December 17, 2013

Patrick Rothfuss – The Name of the Wind

The Name of the Wind book
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Every hero is driven by a need for justice. Patrick RothfussThe Name of the Wind is the story of such a hero.

Raised by his Edema Ruh travelling troupe family, a young boy by the name of Kvothe was taught the arts of acting, music, and a magic known as sympathy. Tragedy befalls the boy, as a mythical evil group known as the Chandrian slaughters his family for collecting information on Chandrian lore. After years of wandering as a thief, Kvothe enters the University in hopes of learning about the Chandrian and how they can be found and destroyed.

In the first book of the Kingkiller trilogy, Patrick Rothfuss successfully builds upon a traditional fantasy world (think LOTR) with compelling characters and a plot that left me eager to pick up his second book, The Wise Man’s Fear. Kvothe is a well defined main character, driven to survive on the city streets as a thief and a poor student at the University by his thirst for answers around his family’s mysterious murderers. Rothfuss is careful in detailing his past in order to capture the emotional and physical struggles that would one day mold the boy into a hero. The reader follows Kvothe on the journey, eager for a resolution and hoping for vengeance.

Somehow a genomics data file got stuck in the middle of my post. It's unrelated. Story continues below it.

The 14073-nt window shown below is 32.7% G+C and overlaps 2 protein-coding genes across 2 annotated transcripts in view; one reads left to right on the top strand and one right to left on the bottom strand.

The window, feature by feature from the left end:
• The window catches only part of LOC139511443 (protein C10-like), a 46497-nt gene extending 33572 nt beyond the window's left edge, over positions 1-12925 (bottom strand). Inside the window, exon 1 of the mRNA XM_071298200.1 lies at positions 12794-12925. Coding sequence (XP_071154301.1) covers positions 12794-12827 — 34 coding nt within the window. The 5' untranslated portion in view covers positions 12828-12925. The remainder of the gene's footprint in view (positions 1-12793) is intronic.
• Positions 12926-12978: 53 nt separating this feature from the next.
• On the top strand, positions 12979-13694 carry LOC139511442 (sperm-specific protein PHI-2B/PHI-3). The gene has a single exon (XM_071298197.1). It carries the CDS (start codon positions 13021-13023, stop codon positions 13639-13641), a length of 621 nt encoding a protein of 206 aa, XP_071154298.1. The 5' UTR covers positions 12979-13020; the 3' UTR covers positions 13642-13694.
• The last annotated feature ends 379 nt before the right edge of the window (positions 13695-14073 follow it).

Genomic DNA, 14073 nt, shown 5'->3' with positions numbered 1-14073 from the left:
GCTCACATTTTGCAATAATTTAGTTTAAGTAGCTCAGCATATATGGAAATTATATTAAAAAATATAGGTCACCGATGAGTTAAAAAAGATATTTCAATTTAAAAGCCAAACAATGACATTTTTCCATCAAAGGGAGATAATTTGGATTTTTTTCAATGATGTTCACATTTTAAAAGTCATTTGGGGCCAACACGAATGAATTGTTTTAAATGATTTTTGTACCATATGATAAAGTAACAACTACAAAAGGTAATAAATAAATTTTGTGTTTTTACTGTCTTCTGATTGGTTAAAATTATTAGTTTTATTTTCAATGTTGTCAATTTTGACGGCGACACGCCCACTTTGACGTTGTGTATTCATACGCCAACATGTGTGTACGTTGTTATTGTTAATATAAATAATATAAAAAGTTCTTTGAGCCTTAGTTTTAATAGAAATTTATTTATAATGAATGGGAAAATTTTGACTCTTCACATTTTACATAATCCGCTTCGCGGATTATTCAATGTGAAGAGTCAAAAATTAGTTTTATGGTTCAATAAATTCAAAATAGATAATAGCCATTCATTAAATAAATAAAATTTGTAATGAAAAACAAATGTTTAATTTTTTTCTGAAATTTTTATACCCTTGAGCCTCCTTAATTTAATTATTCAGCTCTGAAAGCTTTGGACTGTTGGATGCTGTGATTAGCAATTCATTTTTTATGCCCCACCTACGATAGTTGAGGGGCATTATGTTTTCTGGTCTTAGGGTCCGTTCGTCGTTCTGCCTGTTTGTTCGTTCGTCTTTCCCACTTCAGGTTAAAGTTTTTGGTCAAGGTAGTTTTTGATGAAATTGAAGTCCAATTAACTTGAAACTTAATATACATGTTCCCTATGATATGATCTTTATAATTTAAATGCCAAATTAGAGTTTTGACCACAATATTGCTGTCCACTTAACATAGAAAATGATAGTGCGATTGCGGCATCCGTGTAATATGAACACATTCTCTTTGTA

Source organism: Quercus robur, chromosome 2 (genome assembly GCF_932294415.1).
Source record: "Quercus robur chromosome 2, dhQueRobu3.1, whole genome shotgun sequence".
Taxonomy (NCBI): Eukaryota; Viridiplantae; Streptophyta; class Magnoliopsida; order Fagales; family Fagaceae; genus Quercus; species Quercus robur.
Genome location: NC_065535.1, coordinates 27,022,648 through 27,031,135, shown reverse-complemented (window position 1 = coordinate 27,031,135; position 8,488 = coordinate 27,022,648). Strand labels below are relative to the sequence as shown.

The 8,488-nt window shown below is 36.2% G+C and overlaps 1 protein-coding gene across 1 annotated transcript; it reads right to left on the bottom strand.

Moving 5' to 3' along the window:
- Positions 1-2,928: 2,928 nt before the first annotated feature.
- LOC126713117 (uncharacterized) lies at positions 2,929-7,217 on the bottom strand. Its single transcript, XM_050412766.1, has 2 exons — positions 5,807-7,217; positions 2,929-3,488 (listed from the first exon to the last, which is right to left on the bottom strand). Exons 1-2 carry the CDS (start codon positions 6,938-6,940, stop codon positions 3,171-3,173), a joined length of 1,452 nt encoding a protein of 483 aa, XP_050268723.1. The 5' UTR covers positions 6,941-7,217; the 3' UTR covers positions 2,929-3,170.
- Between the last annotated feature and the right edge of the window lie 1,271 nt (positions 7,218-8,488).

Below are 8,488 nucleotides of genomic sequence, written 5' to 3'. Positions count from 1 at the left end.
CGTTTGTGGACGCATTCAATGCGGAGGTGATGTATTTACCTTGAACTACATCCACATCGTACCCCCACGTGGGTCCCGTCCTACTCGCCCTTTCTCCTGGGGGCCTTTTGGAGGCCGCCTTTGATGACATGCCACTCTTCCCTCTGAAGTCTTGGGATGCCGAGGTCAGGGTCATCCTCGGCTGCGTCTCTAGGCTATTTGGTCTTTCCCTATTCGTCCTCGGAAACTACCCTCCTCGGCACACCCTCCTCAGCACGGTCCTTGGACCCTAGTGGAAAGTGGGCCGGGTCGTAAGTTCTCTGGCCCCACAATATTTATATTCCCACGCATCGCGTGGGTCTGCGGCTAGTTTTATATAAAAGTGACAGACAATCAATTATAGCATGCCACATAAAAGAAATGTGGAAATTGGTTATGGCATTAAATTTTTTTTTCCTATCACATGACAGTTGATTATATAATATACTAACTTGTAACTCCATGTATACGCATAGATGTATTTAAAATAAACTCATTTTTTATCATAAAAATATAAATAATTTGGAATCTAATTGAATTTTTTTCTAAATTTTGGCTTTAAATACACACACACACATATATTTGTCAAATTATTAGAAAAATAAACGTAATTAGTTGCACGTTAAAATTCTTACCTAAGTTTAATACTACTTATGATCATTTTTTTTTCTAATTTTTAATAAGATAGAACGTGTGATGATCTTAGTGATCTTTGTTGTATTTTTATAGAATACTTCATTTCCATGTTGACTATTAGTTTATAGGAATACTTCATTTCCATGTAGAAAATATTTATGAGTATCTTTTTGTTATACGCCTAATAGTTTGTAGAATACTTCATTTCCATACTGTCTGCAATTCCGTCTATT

The magic system (sympathy) employed by Rothfuss is also unique, pulling from voodoo and an idea that belief creates truth, while also adhering to laws of physics. The name of things is another magic, for it is said that one who knows the true name of something becomes the master of it. While magics are taught at the University, the general populace is afraid of or unaware that such powers exist, creating a world that echoes humanity’s historic belief in the unknown and mystical. I’m glad that the use of magic wasnt  too cheesy and overdone.

If you’re a fan of traditional fantasy books and looking for a tale that I consider a faithful representation of all that is good in the genre, pick up this 700 pager and listen to Kvothe recant his tale of becoming the Kingkiller.

By Virgil Wong

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